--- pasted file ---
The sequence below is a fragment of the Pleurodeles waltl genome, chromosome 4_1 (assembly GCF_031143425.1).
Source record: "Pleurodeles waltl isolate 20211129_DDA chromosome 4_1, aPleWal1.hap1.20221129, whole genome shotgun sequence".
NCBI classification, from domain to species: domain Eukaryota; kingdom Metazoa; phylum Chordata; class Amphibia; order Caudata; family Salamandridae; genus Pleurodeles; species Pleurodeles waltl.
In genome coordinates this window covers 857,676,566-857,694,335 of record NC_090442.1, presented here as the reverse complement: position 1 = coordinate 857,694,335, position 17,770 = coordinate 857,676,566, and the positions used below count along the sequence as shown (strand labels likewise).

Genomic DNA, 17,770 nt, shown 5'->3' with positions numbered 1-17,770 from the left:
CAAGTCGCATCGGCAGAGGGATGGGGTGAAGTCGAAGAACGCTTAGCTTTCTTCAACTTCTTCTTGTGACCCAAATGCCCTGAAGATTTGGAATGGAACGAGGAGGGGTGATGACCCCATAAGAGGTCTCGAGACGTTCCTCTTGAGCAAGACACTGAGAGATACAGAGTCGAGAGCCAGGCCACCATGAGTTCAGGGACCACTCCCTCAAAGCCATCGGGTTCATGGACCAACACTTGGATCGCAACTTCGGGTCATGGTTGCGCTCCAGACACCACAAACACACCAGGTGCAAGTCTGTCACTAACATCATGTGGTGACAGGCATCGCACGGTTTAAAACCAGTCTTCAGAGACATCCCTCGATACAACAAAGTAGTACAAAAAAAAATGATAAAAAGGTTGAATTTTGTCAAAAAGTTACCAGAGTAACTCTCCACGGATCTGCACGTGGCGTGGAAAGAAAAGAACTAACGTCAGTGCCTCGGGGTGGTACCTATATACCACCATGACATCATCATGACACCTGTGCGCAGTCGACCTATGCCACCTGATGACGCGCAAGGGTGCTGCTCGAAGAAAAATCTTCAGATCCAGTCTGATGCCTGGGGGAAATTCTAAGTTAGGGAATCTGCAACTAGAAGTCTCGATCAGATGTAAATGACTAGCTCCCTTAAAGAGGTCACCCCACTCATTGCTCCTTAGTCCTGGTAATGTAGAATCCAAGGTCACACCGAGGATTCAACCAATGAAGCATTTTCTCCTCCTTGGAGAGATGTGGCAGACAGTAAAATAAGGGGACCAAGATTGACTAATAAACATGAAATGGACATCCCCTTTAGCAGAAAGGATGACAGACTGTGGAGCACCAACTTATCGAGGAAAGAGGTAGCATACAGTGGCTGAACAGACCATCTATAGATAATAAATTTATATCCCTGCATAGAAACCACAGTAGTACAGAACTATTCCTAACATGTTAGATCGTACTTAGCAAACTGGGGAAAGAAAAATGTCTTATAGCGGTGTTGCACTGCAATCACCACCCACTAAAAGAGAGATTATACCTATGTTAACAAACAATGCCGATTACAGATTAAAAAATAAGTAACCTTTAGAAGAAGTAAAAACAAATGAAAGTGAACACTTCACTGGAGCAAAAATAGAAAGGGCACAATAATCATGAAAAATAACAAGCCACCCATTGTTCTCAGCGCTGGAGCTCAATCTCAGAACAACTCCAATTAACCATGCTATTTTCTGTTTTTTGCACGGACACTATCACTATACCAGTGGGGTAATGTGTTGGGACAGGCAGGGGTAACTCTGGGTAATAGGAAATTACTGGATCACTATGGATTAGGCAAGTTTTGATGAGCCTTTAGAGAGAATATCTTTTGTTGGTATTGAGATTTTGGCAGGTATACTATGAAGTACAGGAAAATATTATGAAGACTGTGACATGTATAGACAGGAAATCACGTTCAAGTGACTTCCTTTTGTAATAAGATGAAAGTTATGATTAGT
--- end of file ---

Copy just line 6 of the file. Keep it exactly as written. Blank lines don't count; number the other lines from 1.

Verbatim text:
CAAGTCGCATCGGCAGAGGGATGGGGTGAAGTCGAAGAACGCTTAGCTTTCTTCAACTTCTTCTTGTGACCCAAATGCCCTGAAGATTTGGAATGGAACGAGGAGGGGTGATGACCCCATAAGAGGTCTCGAGACGTTCCTCTTGAGCAAGACACTGAGAGATACAGAGTCGAGAGCCAGGCCACCATGAGTTCAGGGACCACTCCCTCAAAGCCATCGGGTTCATGGACCAACACTTGGATCGCAACTTCGGGTCATGGTTGCGCTCCAGACACCACAAACACACCAGGTGCAAGTCTGTCACTAACATCATGTGGTGACAGGCATCGCACGGTTTAAAACCAGTCTTCAGAGACATCCCTCGATACAACAAAGTAGTACAAAAAAAAATGATAAAAAGGTTGAATTTTGTCAAAAAGTTACCAGAGTAACTCTCCACGGATCTGCACGTGGCGTGGAAAGAAAAGAACTAACGTCAGTGCCTCGGGGTGGTACCTATATACCACCATGACATCATCATGACACCTGTGCGCAGTCGACCTATGCCACCTGATGACGCGCAAGGGTGCTGCTCGAAGAAAAATCTTCAGATCCAGTCTGATGCCTGGGGGAAATTCTAAGTTAGGGAATCTGCAACTAGAAGTCTCGATCAGATGTAAATGACTAGCTCCCTTAAAGAGGTCACCCCACTCATTGCTCCTTAGTCCTGGTAATGTAGAATCCAAGGTCACACCGAGGATTCAACCAATGAAGCATTTTCTCCTCCTTGGAGAGATGTGGCAGACAGTAAAATAAGGGGACCAAGATTGACTAATAAACATGAAATGGACATCCCCTTTAGCAGAAAGGATGACAGACTGTGGAGCACCAACTTATCGAGGAAAGAGGTAGCATACAGTGGCTGAACAGACCATCTATAGATAATAAATTTATATCCCTGCATAGAAACCACAGTAGTACAGAACTATTCCTAACATGTTAGATCGTACTTAGCAAACTGGGGAAAGAAAAATGTCTTATAGCGGTGTTGCACTGCAATCACCACCCACTAAAAGAGAGATTATACCTATGTTAACAAACAATGCCGATTACAGATTAAAAAATAAGTAACCTTTAGAAGAAGTAAAAACAAATGAAAGTGAACACTTCACTGGAGCAAAAATAGAAAGGGCACAATAATCATGAAAAATAACAAGCCACCCATTGTTCTCAGCGCTGGAGCTCAATCTCAGAACAACTCCAATTAACCATGCTATTTTCTGTTTTTTGCACGGACACTATCACTATACCAGTGGGGTAATGTGTTGGGACAGGCAGGGGTAACTCTGGGTAATAGGAAATTACTGGATCACTATGGATTAGGCAAGTTTTGATGAGCCTTTAGAGAGAATATCTTTTGTTGGTATTGAGATTTTGGCAGGTATACTATGAAGTACAGGAAAATATTATGAAGACTGTGACATGTATAGACAGGAAATCACGTTCAAGTGACTTCCTTTTGTAATAAGATGAAAGTTATGATTAGT